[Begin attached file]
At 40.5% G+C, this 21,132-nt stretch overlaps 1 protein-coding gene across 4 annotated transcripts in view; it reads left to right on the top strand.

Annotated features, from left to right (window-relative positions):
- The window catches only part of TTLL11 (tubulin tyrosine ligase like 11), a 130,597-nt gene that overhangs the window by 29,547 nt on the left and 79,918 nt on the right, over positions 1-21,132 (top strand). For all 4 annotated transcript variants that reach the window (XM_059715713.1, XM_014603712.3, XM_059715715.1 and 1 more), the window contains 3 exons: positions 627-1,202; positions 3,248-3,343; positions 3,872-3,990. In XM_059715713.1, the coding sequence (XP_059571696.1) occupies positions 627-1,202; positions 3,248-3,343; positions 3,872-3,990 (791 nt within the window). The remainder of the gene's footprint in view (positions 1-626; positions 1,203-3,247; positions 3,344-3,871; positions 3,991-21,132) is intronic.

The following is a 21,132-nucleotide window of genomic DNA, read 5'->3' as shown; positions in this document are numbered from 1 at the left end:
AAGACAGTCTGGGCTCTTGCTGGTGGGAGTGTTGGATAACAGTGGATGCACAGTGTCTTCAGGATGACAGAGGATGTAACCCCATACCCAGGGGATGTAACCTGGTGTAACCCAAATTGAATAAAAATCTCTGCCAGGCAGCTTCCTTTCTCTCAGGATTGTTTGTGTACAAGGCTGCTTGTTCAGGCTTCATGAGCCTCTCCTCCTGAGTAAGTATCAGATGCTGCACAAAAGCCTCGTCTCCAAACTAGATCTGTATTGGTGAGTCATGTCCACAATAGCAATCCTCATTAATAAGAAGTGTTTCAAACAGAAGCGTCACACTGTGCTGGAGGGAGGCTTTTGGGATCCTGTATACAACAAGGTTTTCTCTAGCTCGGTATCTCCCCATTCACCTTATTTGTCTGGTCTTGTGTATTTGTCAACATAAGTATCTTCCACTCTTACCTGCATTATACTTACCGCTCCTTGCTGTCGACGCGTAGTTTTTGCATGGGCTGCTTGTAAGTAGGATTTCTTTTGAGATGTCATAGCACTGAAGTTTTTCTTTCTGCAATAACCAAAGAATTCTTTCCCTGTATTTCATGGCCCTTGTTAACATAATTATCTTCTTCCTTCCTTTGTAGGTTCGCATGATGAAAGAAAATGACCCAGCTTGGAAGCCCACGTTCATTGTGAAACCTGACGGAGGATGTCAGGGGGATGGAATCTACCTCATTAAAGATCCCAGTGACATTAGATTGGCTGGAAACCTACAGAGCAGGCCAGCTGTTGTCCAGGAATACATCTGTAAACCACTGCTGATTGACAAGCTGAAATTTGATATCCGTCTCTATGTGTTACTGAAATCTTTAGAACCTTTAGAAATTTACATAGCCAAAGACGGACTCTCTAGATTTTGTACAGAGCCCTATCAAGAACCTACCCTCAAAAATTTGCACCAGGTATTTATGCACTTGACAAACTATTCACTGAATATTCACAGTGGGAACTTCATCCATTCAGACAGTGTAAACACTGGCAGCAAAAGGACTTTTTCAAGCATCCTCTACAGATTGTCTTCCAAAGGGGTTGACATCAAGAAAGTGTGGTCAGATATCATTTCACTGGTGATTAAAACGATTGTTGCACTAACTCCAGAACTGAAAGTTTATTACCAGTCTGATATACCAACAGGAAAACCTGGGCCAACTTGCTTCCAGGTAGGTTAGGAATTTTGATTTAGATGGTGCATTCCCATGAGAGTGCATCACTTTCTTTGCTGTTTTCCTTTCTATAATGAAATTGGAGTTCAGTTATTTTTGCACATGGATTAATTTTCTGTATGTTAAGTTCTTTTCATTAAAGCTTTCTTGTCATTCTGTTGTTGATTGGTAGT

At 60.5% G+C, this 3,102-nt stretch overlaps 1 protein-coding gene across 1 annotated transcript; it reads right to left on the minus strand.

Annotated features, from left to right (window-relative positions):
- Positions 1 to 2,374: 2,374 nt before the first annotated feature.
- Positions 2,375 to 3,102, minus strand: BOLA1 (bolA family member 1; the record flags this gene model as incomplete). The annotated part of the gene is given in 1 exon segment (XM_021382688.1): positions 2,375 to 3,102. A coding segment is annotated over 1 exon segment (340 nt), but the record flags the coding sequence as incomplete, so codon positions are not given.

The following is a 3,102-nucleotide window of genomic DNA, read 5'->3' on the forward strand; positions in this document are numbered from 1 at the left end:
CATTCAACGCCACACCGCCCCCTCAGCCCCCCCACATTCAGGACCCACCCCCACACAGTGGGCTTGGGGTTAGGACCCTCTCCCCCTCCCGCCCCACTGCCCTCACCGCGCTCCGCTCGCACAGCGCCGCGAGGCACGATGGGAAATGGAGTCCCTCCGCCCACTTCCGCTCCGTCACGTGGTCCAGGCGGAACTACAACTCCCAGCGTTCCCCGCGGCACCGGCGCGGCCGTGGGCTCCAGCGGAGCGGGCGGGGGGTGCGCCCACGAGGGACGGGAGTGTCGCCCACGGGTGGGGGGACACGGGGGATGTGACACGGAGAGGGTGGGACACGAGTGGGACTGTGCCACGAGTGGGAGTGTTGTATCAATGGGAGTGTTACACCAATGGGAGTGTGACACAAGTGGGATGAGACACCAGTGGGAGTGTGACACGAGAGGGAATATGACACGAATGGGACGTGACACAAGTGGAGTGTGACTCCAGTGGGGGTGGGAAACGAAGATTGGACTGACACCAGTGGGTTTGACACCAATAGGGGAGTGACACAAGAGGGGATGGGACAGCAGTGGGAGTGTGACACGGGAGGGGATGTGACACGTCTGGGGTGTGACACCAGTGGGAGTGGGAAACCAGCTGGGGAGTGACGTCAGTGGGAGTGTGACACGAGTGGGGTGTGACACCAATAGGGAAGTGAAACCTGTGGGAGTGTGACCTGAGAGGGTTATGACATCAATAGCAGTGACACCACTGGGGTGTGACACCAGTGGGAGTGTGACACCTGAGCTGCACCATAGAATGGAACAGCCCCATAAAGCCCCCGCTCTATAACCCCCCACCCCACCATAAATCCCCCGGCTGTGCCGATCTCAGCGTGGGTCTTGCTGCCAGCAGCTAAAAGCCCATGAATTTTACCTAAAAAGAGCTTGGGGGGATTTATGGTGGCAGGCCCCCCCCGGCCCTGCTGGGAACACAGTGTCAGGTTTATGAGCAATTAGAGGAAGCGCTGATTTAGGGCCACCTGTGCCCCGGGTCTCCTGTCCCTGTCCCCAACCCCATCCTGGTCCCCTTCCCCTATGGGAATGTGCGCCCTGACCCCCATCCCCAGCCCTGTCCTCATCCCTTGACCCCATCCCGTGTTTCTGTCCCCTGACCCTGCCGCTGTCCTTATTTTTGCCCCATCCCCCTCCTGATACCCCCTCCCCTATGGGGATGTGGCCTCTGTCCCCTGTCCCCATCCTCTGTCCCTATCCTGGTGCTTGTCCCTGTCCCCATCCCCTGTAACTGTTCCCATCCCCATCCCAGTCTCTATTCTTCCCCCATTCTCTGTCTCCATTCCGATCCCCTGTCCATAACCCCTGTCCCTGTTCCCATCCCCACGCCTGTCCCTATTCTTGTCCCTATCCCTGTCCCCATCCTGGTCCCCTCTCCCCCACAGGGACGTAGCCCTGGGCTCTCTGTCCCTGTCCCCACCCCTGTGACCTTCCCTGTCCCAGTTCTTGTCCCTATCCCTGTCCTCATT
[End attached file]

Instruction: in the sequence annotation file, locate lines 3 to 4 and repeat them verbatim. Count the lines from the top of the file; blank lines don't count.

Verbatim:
- The window catches only part of TTLL11 (tubulin tyrosine ligase like 11), a 130,597-nt gene that overhangs the window by 29,547 nt on the left and 79,918 nt on the right, over positions 1-21,132 (top strand). For all 4 annotated transcript variants that reach the window (XM_059715713.1, XM_014603712.3, XM_059715715.1 and 1 more), the window contains 3 exons: positions 627-1,202; positions 3,248-3,343; positions 3,872-3,990. In XM_059715713.1, the coding sequence (XP_059571696.1) occupies positions 627-1,202; positions 3,248-3,343; positions 3,872-3,990 (791 nt within the window). The remainder of the gene's footprint in view (positions 1-626; positions 1,203-3,247; positions 3,344-3,871; positions 3,991-21,132) is intronic.

The following is a 21,132-nucleotide window of genomic DNA, read 5'->3' as shown; positions in this document are numbered from 1 at the left end: